2020 Plays Like a TV Show. So the Washington Post asked H’wood Writers How It Should End

Once upon a time a newspaper like the Washington Post would’ve asked big name science fiction novelists how they would conclude the story of this, our least favorite year.

But the world is a’changin’ and reading ain’t what it used to be, so the call has instead gone to our brothers-and-sisters-in-arms who work on TV.  How did they respond regarding the craziest least believable plot real life has ever thrown our way? Read on.


by Maura Judkis

If 2020 were a TV show, the first draft would be terrible. The premise is promising — what happens when political dysfunction meets a deadly virus? — but the execution needs work. Think about how messy it all has been: competing plotlines, too-abrupt soap opera twists, one-dimensional villains, stories introduced and then just as quickly dropped.

Like it or not, we’re barreling toward the finale, and no one knows what’s going to happen in the last episode. Will there be a satisfying ending? Or one of those unsettling, ambiguous ones that gnaws at you long after you’ve finished the show? Will it be an ending at all?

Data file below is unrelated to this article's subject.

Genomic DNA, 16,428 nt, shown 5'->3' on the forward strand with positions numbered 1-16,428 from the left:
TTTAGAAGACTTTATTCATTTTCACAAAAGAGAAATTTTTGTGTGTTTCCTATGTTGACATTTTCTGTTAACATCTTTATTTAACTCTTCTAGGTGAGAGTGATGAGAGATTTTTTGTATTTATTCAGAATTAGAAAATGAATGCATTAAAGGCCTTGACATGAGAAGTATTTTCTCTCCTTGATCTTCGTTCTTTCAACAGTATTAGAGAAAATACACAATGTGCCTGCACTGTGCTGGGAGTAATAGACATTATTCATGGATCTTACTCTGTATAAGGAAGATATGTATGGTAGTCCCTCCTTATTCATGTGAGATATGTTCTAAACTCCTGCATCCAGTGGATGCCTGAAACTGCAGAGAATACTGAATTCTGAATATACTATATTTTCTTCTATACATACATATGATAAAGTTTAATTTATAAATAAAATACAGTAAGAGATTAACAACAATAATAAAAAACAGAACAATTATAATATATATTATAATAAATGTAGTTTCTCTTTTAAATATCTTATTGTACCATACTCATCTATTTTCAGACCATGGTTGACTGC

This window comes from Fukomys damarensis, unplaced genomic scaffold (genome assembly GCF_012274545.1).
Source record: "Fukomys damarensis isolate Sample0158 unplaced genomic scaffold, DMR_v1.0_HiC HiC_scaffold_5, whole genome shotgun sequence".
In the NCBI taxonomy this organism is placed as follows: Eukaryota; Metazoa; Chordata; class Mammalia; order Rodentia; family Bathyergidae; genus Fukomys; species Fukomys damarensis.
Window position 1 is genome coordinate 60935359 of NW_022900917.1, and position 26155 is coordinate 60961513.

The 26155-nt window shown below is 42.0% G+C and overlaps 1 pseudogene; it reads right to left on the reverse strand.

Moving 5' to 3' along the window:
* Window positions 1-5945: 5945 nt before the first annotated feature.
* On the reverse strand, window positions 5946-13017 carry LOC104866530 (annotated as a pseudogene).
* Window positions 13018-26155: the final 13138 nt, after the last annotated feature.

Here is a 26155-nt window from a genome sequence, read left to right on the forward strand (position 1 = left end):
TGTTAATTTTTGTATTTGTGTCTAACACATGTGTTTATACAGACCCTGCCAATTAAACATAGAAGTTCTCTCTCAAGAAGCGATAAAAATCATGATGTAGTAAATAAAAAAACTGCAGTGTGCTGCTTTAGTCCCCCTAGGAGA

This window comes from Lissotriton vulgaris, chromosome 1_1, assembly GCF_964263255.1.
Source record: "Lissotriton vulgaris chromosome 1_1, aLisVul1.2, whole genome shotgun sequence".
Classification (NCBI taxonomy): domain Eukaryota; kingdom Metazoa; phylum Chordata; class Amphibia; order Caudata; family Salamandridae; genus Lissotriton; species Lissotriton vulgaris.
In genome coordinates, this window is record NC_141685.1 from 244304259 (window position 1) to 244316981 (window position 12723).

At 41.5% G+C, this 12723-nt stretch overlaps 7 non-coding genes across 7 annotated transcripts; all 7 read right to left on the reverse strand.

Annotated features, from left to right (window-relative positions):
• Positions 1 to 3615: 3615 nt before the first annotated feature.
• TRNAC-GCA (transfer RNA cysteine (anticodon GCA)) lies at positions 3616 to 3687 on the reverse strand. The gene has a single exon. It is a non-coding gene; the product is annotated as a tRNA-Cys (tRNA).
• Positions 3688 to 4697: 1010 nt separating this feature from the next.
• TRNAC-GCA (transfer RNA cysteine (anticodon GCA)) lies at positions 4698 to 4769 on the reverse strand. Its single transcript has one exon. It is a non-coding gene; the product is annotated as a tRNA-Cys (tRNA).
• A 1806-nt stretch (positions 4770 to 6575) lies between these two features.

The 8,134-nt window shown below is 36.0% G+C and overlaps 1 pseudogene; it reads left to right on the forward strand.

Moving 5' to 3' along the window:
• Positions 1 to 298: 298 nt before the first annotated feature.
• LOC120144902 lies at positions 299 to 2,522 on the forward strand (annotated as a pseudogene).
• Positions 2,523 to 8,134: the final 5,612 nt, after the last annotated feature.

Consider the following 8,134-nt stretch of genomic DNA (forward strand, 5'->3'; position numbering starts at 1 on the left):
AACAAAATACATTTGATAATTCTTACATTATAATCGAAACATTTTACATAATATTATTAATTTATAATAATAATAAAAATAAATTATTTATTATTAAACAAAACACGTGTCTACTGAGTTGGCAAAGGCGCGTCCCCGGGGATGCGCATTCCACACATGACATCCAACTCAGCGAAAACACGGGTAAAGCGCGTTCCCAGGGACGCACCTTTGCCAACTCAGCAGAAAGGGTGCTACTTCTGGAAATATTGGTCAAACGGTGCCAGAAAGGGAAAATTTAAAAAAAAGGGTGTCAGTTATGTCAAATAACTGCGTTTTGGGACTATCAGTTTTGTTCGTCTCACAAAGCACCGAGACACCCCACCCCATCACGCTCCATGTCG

Hollywood screenwriters have been thinking about that, too.

“This experience is very much kind of a joke that we make a lot in the writers’ room,” says Bruce Miller, the showrunner of “The Handmaid’s Tale” on Hulu. The joke being: If all the crazy stuff that’s happening in the world right now were a show, what kind of show would it be? It could be a comedy, tragedy, dystopian thriller, political and legal drama, medical procedural, apocalyptic fiction, horror, and satire, or all of those rolled into one.

But mostly, what it has is a completely bonkers plot. Remember all the stuff that has happened this year: The virus, the lockdowns, George Floyd, the massive civil rights marches, Lafayette Square, Elmhurst Hospital. The conflagration of the American West, the destruction of the American economy, the death of Ruth Bader Ginsburg. The president getting impeached, the president getting sick, the New York Times getting the president’s tax returns. Brexit and Megxit. Whistleblowers. Superspreaders. Murder hornets!

The Post asked five Hollywood writers to tell us what they’d do with this doomed script: how they’d shape it into something watchable, and how they think it should end (not necessarily how they’d want it to end, mind you)….

Read it all at washingtonpost.com